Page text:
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From f...@locus.apache.org
Subject cvs commit: apache-2.0/src/include ap_buckets.h
Date Sat, 09 Sep 2000 06:01:25 GMT
fanf        00/09/08 23:01:25

  Modified:    src/include ap_buckets.h
  Log:
  explain the intent behind the buckets API better
  
  Revision  Changes    Path
  1.24      +28 -14    apache-2.0/src/include/ap_buckets.h
  
  Index: ap_buckets.h
  ===================================================================
  RCS file: /home/cvs/apache-2.0/src/include/ap_buckets.h,v
  retrieving revision 1.23
  retrieving revision 1.24
  diff -u -u -r1.23 -r1.24
  --- ap_buckets.h	2000/09/09 01:20:07	1.23
  +++ ap_buckets.h	2000/09/09 06:01:24	1.24
  @@ -72,27 +72,41 @@
    */
   
   /*
  - * The basic concept behind bucket brigades.....
  + * The one-sentence buzzword-laden overview: Bucket brigades represent
  + * a complex data stream that can be passed through a layered IO
  + * system without unnecessary copying. A longer overview follows...
    *
    * A bucket brigade is a doubly linked list of buckets, so we
    * aren't limited to inserting at the front and removing at the end.
    * Buckets are only passed around as members of a brigade, although
    * singleton buckets can occur for short periods of time.
    *
  - * Buckets are data stores. They can be files, mmap areas, or just
  - * pre-allocated memory. Along with that data come some functions to
  - * access it. The functions are relatively simple: read, split,
  - * setaside, and destroy.
  + * Buckets are data stores of varous types. They can refer to data in
  + * memory, or part of a file or mmap area, or the output of a process,
  + * etc. Buckets also have some type-dependent accessor functions:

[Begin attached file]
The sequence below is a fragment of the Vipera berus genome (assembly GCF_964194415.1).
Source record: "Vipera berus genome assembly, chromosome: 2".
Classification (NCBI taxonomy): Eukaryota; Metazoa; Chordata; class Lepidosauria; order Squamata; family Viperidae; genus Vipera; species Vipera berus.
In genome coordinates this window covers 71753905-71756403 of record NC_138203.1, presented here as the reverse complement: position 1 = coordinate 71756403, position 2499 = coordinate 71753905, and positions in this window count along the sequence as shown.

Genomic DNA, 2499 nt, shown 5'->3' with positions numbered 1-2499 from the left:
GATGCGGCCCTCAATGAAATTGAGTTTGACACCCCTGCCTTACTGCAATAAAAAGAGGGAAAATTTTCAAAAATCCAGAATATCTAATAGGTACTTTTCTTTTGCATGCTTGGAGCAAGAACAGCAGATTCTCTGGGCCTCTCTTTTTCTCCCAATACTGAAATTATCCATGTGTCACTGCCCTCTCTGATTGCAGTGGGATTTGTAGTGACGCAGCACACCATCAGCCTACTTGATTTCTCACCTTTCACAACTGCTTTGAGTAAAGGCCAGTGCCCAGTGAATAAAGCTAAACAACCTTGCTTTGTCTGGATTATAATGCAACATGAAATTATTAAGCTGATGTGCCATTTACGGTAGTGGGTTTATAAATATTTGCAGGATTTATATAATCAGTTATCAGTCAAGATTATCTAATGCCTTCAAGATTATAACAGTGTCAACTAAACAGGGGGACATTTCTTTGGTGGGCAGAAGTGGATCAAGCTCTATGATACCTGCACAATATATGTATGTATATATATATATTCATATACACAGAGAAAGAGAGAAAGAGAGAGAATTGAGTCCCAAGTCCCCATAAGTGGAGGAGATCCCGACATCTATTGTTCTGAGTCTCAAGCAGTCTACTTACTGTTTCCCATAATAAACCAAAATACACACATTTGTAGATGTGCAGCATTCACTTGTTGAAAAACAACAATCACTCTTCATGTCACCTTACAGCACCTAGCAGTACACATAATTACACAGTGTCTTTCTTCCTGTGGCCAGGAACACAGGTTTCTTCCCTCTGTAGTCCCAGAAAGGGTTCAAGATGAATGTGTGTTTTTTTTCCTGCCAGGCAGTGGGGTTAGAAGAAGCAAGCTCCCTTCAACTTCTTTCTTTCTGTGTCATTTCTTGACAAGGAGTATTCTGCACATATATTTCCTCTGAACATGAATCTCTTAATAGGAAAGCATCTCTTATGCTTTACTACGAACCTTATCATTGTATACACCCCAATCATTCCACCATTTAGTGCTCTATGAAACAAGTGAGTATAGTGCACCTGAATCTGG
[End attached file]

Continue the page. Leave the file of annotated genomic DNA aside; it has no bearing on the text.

+ * read, split, setaside, and destroy.
  + *
  + * read returns the address and size of the data in the bucket. If the
  + * data isn't in memory then it is read in and the bucket changes type
  + * so that it can refer to the new location of the data. If all the
  + * data doesn't fit in the bucket then a new bucket is inserted into
  + * the brigade to hold the rest of it.
  + *
  + * split divides the data in a bucket into two regions. After a split
  + * the original bucket refers to the first part of the data and a new
  + * bucket inserted into the brigade after the original bucket refers
  + * to the second part of the data. Reference counts are maintained as
  + * necessary.
  + *
  + * setaside ensures that the data in the bucket has a long enough
  + * lifetime. Sometimes it is convenient to create a bucket referring
  + * to data on the stack in the expectation that it will be consumed
  + * (output to the network) before the stack is unwound. If that
  + * expectation turns out not to be valid, the setaside function is
  + * called to move the data somewhere safer.
    *
  - * read reads a string of data.  Currently, it assumes we read all of the 
  - * data in the bucket.  This should be changed to only read the specified 
  - * amount.
  - *
  - * split makes one bucket into two at the specified location.
  - *
  - * setaside ensures that the data in the bucket has a long enough lifetime.
  - *
  - * free destroys the data associated with the bucket.
  + * destroy maintains the reference counts on the resources used by a
  + * bucket and frees them if necessary.
    *
    * To write a bucket brigade, they are first made into an iovec, so that we
    * don't write too little data at one time.  Currently we ignore compacting the
  
  
  

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